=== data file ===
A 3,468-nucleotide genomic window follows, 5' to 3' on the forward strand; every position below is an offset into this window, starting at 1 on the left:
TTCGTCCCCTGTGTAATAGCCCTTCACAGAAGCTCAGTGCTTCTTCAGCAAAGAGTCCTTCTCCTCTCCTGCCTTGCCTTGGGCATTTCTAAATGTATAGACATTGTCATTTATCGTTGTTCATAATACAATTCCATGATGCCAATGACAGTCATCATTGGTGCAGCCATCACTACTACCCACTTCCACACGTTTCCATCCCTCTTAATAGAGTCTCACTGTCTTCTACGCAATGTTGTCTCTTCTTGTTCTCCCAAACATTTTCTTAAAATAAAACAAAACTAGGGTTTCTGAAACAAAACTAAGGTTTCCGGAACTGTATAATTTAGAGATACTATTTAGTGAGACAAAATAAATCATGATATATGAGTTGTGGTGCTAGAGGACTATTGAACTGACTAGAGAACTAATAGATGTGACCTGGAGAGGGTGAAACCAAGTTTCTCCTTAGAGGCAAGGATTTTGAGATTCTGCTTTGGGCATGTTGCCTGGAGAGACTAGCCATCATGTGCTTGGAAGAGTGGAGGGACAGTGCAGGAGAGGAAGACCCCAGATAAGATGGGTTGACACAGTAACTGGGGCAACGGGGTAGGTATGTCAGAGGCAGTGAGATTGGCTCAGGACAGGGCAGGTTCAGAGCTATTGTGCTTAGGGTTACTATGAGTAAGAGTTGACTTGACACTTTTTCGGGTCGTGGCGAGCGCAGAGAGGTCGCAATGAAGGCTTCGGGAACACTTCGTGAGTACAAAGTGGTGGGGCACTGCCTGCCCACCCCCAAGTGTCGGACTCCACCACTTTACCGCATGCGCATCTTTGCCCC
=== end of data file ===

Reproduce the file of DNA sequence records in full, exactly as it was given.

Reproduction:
A 3,468-nucleotide genomic window follows, 5' to 3' on the forward strand; every position below is an offset into this window, starting at 1 on the left:
TTCGTCCCCTGTGTAATAGCCCTTCACAGAAGCTCAGTGCTTCTTCAGCAAAGAGTCCTTCTCCTCTCCTGCCTTGCCTTGGGCATTTCTAAATGTATAGACATTGTCATTTATCGTTGTTCATAATACAATTCCATGATGCCAATGACAGTCATCATTGGTGCAGCCATCACTACTACCCACTTCCACACGTTTCCATCCCTCTTAATAGAGTCTCACTGTCTTCTACGCAATGTTGTCTCTTCTTGTTCTCCCAAACATTTTCTTAAAATAAAACAAAACTAGGGTTTCTGAAACAAAACTAAGGTTTCCGGAACTGTATAATTTAGAGATACTATTTAGTGAGACAAAATAAATCATGATATATGAGTTGTGGTGCTAGAGGACTATTGAACTGACTAGAGAACTAATAGATGTGACCTGGAGAGGGTGAAACCAAGTTTCTCCTTAGAGGCAAGGATTTTGAGATTCTGCTTTGGGCATGTTGCCTGGAGAGACTAGCCATCATGTGCTTGGAAGAGTGGAGGGACAGTGCAGGAGAGGAAGACCCCAGATAAGATGGGTTGACACAGTAACTGGGGCAACGGGGTAGGTATGTCAGAGGCAGTGAGATTGGCTCAGGACAGGGCAGGTTCAGAGCTATTGTGCTTAGGGTTACTATGAGTAAGAGTTGACTTGACACTTTTTCGGGTCGTGGCGAGCGCAGAGAGGTCGCAATGAAGGCTTCGGGAACACTTCGTGAGTACAAAGTGGTGGGGCACTGCCTGCCCACCCCCAAGTGTCGGACTCCACCACTTTACCGCATGCGCATCTTTGCCCC